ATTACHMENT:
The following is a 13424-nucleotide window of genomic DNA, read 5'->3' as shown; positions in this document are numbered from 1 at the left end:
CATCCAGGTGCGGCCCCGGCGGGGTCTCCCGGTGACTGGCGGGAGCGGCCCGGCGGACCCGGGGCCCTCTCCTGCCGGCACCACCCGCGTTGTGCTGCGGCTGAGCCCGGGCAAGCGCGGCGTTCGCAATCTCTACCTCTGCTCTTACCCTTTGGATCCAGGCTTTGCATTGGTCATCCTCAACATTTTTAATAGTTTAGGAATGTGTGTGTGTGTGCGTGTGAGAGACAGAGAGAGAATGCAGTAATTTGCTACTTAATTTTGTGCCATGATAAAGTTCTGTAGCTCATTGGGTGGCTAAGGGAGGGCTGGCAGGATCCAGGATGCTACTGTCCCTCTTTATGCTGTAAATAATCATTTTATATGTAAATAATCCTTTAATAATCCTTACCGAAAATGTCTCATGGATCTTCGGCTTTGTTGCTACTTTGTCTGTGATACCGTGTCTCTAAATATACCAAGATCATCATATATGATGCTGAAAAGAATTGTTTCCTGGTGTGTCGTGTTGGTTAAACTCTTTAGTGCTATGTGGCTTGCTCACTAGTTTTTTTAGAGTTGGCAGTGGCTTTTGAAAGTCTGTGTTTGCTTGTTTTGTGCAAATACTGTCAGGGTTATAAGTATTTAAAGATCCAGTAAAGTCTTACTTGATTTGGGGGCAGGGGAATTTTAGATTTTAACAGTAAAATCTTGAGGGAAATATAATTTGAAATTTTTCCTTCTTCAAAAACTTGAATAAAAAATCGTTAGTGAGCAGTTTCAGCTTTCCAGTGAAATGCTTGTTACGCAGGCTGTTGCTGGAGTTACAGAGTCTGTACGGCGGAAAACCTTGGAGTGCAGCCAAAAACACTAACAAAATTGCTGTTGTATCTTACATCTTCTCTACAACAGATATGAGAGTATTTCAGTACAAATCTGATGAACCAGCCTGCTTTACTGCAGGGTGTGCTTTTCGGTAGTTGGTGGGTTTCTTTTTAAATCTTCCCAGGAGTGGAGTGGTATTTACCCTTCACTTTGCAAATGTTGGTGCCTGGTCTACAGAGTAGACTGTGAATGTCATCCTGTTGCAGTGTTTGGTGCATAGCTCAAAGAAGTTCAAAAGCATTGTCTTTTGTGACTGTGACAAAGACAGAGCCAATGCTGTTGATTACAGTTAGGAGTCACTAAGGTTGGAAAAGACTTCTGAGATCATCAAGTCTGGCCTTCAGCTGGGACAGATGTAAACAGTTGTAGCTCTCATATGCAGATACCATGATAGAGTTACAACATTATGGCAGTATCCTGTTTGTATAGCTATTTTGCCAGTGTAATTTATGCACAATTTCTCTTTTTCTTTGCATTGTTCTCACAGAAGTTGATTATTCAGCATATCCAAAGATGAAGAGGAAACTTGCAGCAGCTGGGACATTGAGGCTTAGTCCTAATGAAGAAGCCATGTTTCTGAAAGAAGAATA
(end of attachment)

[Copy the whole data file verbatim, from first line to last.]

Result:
The following is a 13424-nucleotide window of genomic DNA, read 5'->3' as shown; positions in this document are numbered from 1 at the left end:
CATCCAGGTGCGGCCCCGGCGGGGTCTCCCGGTGACTGGCGGGAGCGGCCCGGCGGACCCGGGGCCCTCTCCTGCCGGCACCACCCGCGTTGTGCTGCGGCTGAGCCCGGGCAAGCGCGGCGTTCGCAATCTCTACCTCTGCTCTTACCCTTTGGATCCAGGCTTTGCATTGGTCATCCTCAACATTTTTAATAGTTTAGGAATGTGTGTGTGTGTGCGTGTGAGAGACAGAGAGAGAATGCAGTAATTTGCTACTTAATTTTGTGCCATGATAAAGTTCTGTAGCTCATTGGGTGGCTAAGGGAGGGCTGGCAGGATCCAGGATGCTACTGTCCCTCTTTATGCTGTAAATAATCATTTTATATGTAAATAATCCTTTAATAATCCTTACCGAAAATGTCTCATGGATCTTCGGCTTTGTTGCTACTTTGTCTGTGATACCGTGTCTCTAAATATACCAAGATCATCATATATGATGCTGAAAAGAATTGTTTCCTGGTGTGTCGTGTTGGTTAAACTCTTTAGTGCTATGTGGCTTGCTCACTAGTTTTTTTAGAGTTGGCAGTGGCTTTTGAAAGTCTGTGTTTGCTTGTTTTGTGCAAATACTGTCAGGGTTATAAGTATTTAAAGATCCAGTAAAGTCTTACTTGATTTGGGGGCAGGGGAATTTTAGATTTTAACAGTAAAATCTTGAGGGAAATATAATTTGAAATTTTTCCTTCTTCAAAAACTTGAATAAAAAATCGTTAGTGAGCAGTTTCAGCTTTCCAGTGAAATGCTTGTTACGCAGGCTGTTGCTGGAGTTACAGAGTCTGTACGGCGGAAAACCTTGGAGTGCAGCCAAAAACACTAACAAAATTGCTGTTGTATCTTACATCTTCTCTACAACAGATATGAGAGTATTTCAGTACAAATCTGATGAACCAGCCTGCTTTACTGCAGGGTGTGCTTTTCGGTAGTTGGTGGGTTTCTTTTTAAATCTTCCCAGGAGTGGAGTGGTATTTACCCTTCACTTTGCAAATGTTGGTGCCTGGTCTACAGAGTAGACTGTGAATGTCATCCTGTTGCAGTGTTTGGTGCATAGCTCAAAGAAGTTCAAAAGCATTGTCTTTTGTGACTGTGACAAAGACAGAGCCAATGCTGTTGATTACAGTTAGGAGTCACTAAGGTTGGAAAAGACTTCTGAGATCATCAAGTCTGGCCTTCAGCTGGGACAGATGTAAACAGTTGTAGCTCTCATATGCAGATACCATGATAGAGTTACAACATTATGGCAGTATCCTGTTTGTATAGCTATTTTGCCAGTGTAATTTATGCACAATTTCTCTTTTTCTTTGCATTGTTCTCACAGAAGTTGATTATTCAGCATATCCAAAGATGAAGAGGAAACTTGCAGCAGCTGGGACATTGAGGCTTAGTCCTAATGAAGAAGCCATGTTTCTGAAAGAAGAATA